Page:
> property and the computed value of the sum of the text-altitude and
> text-depth properties."
>
> Here, the properties referenced (line-height, text-altitude, and text-depth)
> refer to the computed values of these properties on the fo:block element
> (our tt:p element), which, in turn are based on the computed value of the
> font-size and font-family properties [that apply to this block element].
>
> So, for example, if one has:
>
> <tt:p tts:fontSize="10px" tts:fontFamily="arial" tts:lineHeight="120%"/>
>
> Then we have:
>
> computed(fontSize) := 10px
> computed(lineHeight) := 12px
> computed(textAltitude) := scale(depthMetricOf(arial), 10px), let's say this
> is 8px
> computed(textDepth) := scale(depthMetricOf(arial), 10px), let's say this is
> 2px
>
> Assuming for a moment that the sum of computed(textAltitude) and
> computed(textDepth) is 10px (which need not necessarily hold since we don't
> control the font's metrics), then the half leading trait for each BAm
> generated by this tt:p would be 1px, i.e., 1/2 of (12px - 10px).
>
> Thus, the expanded-nominal-requested-line-rectangle of each line area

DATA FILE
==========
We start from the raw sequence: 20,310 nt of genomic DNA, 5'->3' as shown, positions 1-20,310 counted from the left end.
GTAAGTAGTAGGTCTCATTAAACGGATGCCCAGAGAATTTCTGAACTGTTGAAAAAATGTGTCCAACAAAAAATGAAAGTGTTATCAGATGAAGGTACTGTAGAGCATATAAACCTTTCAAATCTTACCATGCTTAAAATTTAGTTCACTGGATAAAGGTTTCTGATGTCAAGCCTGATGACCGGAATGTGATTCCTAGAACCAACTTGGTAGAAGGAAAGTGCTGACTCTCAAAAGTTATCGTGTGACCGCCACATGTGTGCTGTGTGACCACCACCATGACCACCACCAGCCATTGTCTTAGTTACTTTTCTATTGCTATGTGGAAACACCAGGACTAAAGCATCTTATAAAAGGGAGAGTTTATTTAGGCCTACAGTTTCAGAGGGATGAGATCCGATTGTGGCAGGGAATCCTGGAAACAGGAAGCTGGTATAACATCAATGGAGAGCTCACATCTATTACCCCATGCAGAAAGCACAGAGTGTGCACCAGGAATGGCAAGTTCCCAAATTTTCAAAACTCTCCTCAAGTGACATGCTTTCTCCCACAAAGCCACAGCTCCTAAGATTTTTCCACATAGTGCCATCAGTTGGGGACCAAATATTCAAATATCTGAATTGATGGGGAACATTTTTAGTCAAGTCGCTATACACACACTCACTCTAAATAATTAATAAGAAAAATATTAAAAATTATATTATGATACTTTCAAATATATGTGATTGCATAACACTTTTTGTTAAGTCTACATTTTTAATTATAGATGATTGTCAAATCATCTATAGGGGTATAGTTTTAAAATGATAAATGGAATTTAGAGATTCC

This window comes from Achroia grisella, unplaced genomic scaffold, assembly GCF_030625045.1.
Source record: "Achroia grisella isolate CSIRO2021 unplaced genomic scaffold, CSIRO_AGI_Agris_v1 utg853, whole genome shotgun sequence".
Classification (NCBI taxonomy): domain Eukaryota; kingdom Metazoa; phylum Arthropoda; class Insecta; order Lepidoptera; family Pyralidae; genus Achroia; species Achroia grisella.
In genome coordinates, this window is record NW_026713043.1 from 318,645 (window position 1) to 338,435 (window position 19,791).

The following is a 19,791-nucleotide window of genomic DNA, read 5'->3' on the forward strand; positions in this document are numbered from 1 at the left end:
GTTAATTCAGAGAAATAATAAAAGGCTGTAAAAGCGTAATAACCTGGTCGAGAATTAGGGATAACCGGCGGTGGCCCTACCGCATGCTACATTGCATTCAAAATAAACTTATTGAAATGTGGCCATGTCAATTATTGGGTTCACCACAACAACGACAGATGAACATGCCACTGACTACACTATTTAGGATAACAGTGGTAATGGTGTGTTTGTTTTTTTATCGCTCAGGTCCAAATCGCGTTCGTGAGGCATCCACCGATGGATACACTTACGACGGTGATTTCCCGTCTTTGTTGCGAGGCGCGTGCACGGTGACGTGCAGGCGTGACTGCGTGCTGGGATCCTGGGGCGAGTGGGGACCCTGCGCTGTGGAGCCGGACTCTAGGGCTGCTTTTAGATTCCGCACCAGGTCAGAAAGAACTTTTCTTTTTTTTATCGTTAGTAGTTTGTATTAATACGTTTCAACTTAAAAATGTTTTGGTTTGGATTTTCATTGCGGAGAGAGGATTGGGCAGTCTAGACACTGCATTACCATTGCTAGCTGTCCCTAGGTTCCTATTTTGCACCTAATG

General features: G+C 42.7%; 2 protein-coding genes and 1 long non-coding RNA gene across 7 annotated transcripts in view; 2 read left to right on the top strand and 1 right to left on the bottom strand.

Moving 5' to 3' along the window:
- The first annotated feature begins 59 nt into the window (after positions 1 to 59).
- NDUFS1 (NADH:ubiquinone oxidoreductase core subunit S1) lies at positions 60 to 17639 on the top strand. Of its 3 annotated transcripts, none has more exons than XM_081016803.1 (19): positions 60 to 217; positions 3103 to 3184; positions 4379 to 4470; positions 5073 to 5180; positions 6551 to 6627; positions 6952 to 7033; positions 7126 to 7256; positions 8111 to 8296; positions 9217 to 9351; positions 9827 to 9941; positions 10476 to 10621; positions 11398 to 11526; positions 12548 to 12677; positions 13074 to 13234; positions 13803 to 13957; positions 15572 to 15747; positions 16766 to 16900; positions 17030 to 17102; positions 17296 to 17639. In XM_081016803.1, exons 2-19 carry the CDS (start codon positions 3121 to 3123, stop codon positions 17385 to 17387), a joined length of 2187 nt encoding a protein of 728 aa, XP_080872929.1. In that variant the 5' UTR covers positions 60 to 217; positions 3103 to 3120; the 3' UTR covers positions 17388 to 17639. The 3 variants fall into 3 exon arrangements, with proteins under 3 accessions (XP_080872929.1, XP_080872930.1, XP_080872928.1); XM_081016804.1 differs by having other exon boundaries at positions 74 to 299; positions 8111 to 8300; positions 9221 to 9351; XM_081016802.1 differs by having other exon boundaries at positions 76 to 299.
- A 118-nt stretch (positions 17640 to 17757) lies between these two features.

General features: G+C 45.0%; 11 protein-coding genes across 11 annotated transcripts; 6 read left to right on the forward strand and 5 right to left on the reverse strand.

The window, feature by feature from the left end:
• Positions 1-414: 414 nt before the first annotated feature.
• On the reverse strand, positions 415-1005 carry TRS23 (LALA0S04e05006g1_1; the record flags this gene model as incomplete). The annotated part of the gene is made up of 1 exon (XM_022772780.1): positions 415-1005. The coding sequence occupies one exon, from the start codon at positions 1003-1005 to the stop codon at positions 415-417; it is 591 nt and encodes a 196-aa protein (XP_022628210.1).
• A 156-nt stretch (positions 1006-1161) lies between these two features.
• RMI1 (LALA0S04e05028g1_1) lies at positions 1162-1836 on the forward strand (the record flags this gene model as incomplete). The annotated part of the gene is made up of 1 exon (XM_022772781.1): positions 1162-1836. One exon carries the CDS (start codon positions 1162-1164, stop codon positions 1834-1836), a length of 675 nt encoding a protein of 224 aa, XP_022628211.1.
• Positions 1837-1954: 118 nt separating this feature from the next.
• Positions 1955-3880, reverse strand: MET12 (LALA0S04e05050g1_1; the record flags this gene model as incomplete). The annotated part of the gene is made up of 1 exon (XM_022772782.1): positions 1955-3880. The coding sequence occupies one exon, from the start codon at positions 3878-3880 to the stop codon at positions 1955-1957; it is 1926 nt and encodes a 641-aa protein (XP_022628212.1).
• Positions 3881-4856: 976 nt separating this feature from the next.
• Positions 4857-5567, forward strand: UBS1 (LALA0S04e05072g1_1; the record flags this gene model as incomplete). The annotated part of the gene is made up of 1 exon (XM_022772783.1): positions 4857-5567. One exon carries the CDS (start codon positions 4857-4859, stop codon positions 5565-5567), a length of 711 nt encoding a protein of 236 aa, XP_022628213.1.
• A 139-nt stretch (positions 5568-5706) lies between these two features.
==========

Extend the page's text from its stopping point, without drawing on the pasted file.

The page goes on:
> generated from this tt:p will have a half leading of 1px, or in diagram:
>
> __ (BEFORE EDGE)
>
> 1px - before half leading
> __
>
> 8px - text altitude of scaled font that applies to tt:p
> __ (BASELINE)
>
> 2px - text depth of scaled font that applies to tt:p
> __
>
> 1px - after half leading
> __ (AFTER EDGE)
>
> [6] http://www.w3.org/TR/2006/REC-xsl11-20061205/#area-line
> [7] http://www.w3.org/TR/2006/REC-xsl11-20061205/#fo_block
>
> Now, we have to look at the expanded-rectangle of each inline area child of
> a line area. Since (at present) we have no replaced inline elements in TTML,
> we will focus on non-replaced elements, namely immediate text node or
> tt:span children of tt:p. These children will generate inline areas that are
> assigned to specific line area children of the sequence of block areas
> generated by tt:p. For this discussion, we will assume, without loss of
> generality, that each inline area contains only glyph areas (and does not
> contain a nested non-glyph, inline area).
>
> Each glyph area child of a generated inline area is associated with a font
> and a font size. It is also associated with a "normal" line height. We don't
> actually say this anywhere, but this follows from the CSS definitions of
> line height calculations [8], which follows from XSL-FO references to CSS
> semantics.
>
> In TTML, we could define (but have not yet defined) that style property